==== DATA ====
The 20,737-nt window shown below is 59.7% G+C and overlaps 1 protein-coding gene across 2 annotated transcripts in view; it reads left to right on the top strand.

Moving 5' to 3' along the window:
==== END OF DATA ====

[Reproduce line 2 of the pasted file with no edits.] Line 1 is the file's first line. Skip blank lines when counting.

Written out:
Moving 5' to 3' along the window: